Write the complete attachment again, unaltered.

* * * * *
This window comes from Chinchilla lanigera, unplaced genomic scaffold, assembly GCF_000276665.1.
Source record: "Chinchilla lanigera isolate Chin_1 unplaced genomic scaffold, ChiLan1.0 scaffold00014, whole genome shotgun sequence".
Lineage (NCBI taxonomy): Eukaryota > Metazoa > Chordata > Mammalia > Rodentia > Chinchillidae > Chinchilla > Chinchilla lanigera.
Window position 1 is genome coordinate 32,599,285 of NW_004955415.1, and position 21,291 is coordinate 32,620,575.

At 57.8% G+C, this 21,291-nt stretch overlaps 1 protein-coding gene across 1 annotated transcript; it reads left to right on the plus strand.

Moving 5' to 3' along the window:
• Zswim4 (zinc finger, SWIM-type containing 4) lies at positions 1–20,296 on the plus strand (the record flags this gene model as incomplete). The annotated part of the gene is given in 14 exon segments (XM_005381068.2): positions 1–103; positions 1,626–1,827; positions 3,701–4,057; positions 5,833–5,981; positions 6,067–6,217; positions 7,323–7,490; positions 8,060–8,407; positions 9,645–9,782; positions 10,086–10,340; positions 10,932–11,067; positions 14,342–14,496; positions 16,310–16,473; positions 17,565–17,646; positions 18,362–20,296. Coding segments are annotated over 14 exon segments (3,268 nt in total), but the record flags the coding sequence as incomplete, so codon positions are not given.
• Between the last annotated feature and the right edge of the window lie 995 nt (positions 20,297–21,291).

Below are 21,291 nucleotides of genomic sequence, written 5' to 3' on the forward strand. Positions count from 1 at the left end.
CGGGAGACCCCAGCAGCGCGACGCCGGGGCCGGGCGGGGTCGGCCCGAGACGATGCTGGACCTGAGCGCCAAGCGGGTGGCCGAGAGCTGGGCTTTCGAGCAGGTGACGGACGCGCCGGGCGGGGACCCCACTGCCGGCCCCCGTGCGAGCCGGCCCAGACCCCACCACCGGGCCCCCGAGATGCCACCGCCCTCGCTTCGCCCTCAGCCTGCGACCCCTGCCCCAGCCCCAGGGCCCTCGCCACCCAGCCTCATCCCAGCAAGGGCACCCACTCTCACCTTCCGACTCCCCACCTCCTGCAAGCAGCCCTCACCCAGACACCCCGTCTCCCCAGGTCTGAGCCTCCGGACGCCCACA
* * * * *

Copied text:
This window comes from Chinchilla lanigera, unplaced genomic scaffold, assembly GCF_000276665.1.
Source record: "Chinchilla lanigera isolate Chin_1 unplaced genomic scaffold, ChiLan1.0 scaffold00014, whole genome shotgun sequence".
Lineage (NCBI taxonomy): Eukaryota > Metazoa > Chordata > Mammalia > Rodentia > Chinchillidae > Chinchilla > Chinchilla lanigera.
Window position 1 is genome coordinate 32,599,285 of NW_004955415.1, and position 21,291 is coordinate 32,620,575.

At 57.8% G+C, this 21,291-nt stretch overlaps 1 protein-coding gene across 1 annotated transcript; it reads left to right on the plus strand.

Moving 5' to 3' along the window:
• Zswim4 (zinc finger, SWIM-type containing 4) lies at positions 1–20,296 on the plus strand (the record flags this gene model as incomplete). The annotated part of the gene is given in 14 exon segments (XM_005381068.2): positions 1–103; positions 1,626–1,827; positions 3,701–4,057; positions 5,833–5,981; positions 6,067–6,217; positions 7,323–7,490; positions 8,060–8,407; positions 9,645–9,782; positions 10,086–10,340; positions 10,932–11,067; positions 14,342–14,496; positions 16,310–16,473; positions 17,565–17,646; positions 18,362–20,296. Coding segments are annotated over 14 exon segments (3,268 nt in total), but the record flags the coding sequence as incomplete, so codon positions are not given.
• Between the last annotated feature and the right edge of the window lie 995 nt (positions 20,297–21,291).

Below are 21,291 nucleotides of genomic sequence, written 5' to 3' on the forward strand. Positions count from 1 at the left end.
CGGGAGACCCCAGCAGCGCGACGCCGGGGCCGGGCGGGGTCGGCCCGAGACGATGCTGGACCTGAGCGCCAAGCGGGTGGCCGAGAGCTGGGCTTTCGAGCAGGTGACGGACGCGCCGGGCGGGGACCCCACTGCCGGCCCCCGTGCGAGCCGGCCCAGACCCCACCACCGGGCCCCCGAGATGCCACCGCCCTCGCTTCGCCCTCAGCCTGCGACCCCTGCCCCAGCCCCAGGGCCCTCGCCACCCAGCCTCATCCCAGCAAGGGCACCCACTCTCACCTTCCGACTCCCCACCTCCTGCAAGCAGCCCTCACCCAGACACCCCGTCTCCCCAGGTCTGAGCCTCCGGACGCCCACA